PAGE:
Emily Wellings comments
“I was friend, excuse, deus ex machina, joke, symptom, figment, spectre, crutch, toy, phantom, gag, analyst and babysitter.”
Considering its prevalence, depth and personal nature, it is unsurprising that grief can be a particularly complex topic to portray successfully in literature. Its bold, brave choice of form and language is what makes Max Porter’s take on grief such a delightful breath of fresh air for this familiar literary subject.
Grief is the Thing with Feathers tells of the sudden death of a beloved mother and wife, and of how her husband and young sons cope in the wake of her loss. The family are at their most lost when they are visited by the character of the Crow; in the style of Nanny McPhee, the Crow comes to stay with the family and consume their grief until he is no longer required. Through the bewildered and lost eyes of Dad, the singular and innocent voice of the Boys, and the chaotic and changeable narrative of the Crow, Porter presents a short, bizarre tale of loss, life and love.
Perhaps the book’s most striking feature is its lack of plot. Rather than creating a story through a series of strict, discernible plot points, Porter leads the book through descriptions of pure emotion and heart-wrenching memories with the occasional intervention from plot – such as the cringeworthy sex between Dad and the Plath scholar, or the devastatingly beautiful moment at which the Boys and Dad scatter their mother’s ashes. The emotions portrayed by Porter are so unmistakably human that it is almost impossible not to be utterly immersed in them. The realism of Porter’s narrative – particularly when portraying Dad and the Boys – is mesmerising and so genuine that it renders the voices of these characters truly unforgettable.
Grief is the Thing with Feathers is a book which simultaneously resists and encourages interpretation. Its structure is erratic and jarring, its form defies categorisation, and its language is so often crude and yet so often incredibly touching. Despite such bizarre characteristics, it is difficult to describe the book as anything other than truly moving due to the magnificent authenticity of Porter’s portrayal of human emotion. The unpredictability of its structure is reminiscent of the flight of a bird itself, and this is just one example of Porter’s intelligence in his construction of the narrative. The form of the book is also fascinating; it is a delightful combination of prose and blank verse, and through this Porter manages to present a narrative which is both heart-wrenchingly sad and charmingly amusing. This duality is continued through the language Porter uses, which is sometimes repellent and sometimes overwhelmingly beautiful. The speech of Dad is particularly diverse, with his statement “my piss warmed the cradle of his wing” providing an especially distasteful moment. However, his speech is also often the most gorgeous – particularly at the end of the book, where he states that “[the boys’] voice was the life and song of their mother. Unfinished. Beautiful. Everything.” Through the character of Dad, Porter’s presentation of the dual nature of grief is perhaps its most potent; via Dad’s confused speech, Porter demonstrates the jarring nature of grief, and yet simultaneously the beauty of grief as the realisation of one of the most powerful forms of human love.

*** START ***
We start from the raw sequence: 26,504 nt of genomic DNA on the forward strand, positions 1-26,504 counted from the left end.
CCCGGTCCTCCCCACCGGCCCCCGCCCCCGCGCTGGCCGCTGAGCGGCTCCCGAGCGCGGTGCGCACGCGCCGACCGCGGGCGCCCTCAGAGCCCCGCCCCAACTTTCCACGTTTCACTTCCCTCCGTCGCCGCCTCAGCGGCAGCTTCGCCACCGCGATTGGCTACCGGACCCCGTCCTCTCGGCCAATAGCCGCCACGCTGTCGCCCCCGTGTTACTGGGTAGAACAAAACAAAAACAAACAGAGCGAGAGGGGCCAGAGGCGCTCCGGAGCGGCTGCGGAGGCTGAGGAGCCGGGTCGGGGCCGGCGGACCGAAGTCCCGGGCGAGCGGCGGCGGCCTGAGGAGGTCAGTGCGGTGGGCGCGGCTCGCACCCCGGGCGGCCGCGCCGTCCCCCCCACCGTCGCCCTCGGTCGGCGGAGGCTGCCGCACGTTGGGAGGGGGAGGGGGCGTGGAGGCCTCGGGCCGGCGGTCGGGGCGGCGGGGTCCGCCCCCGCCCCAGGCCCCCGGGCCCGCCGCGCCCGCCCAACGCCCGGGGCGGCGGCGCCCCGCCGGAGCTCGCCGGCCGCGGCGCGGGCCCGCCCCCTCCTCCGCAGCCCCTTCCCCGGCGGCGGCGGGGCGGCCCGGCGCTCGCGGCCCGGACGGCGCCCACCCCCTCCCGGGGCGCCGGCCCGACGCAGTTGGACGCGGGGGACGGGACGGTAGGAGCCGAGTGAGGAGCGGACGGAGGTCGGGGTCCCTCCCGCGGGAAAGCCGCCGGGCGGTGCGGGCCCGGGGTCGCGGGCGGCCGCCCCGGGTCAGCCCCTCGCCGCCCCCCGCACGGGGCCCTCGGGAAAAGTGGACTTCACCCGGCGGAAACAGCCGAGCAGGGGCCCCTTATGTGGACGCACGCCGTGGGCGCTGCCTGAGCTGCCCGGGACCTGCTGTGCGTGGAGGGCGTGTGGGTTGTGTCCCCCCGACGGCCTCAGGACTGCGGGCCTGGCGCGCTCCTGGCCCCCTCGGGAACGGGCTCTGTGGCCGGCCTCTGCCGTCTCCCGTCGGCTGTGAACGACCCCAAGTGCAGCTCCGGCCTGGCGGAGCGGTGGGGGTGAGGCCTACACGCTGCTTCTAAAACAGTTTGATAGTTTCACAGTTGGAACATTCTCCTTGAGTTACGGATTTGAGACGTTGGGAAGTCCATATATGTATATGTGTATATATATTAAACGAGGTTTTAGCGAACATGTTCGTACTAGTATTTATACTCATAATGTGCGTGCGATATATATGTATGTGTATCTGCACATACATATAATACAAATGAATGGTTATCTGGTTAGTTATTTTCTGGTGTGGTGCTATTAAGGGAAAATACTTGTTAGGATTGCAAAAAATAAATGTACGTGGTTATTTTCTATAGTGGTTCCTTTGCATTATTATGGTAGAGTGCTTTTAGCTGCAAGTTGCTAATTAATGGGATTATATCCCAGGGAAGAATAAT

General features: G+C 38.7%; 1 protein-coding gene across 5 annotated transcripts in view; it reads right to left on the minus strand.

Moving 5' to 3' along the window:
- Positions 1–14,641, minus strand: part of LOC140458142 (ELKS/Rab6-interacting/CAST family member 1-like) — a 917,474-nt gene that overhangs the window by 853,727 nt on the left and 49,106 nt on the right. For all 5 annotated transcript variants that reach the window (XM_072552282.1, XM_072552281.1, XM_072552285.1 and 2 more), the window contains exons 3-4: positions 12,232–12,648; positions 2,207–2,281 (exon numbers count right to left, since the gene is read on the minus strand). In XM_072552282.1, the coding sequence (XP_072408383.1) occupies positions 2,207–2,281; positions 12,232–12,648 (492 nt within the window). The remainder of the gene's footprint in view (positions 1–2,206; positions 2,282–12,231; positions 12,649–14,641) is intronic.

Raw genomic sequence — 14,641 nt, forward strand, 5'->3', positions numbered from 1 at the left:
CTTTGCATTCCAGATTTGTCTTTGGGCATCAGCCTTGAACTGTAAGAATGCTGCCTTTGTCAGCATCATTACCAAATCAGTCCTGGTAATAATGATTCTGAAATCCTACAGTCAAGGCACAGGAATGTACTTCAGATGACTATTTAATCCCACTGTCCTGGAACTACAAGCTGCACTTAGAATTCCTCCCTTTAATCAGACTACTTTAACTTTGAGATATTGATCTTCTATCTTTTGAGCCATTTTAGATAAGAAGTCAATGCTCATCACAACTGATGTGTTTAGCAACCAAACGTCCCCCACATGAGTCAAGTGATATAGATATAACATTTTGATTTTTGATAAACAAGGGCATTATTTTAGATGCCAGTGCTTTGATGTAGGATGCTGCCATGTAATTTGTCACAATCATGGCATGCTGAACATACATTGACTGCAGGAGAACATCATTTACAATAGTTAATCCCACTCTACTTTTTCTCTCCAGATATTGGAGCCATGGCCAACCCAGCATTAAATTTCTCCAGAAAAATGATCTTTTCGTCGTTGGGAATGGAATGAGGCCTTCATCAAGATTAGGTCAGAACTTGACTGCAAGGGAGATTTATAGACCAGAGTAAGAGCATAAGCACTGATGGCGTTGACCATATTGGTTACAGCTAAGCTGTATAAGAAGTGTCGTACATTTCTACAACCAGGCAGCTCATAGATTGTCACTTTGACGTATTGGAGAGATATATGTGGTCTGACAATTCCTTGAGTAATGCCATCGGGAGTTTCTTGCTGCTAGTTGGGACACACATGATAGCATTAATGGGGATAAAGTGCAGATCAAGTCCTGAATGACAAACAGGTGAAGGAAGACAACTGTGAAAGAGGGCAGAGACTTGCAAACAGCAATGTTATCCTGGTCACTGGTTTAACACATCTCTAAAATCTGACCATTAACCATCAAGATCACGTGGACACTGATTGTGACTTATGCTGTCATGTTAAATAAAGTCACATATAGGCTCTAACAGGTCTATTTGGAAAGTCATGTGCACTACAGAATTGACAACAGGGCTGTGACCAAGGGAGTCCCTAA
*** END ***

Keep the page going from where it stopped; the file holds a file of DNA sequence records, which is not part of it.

As a debut novel, this is both a fascinating choice and a stunning achievement; Porter’s writing is daring and bizarre, but is above all utterly enchanting. The dazzling accuracy of his illustration of the fundamental human emotion of grief is truly unique; bizarre, amusing and tender, it is a piece of literature which will be difficult for its readers to forget.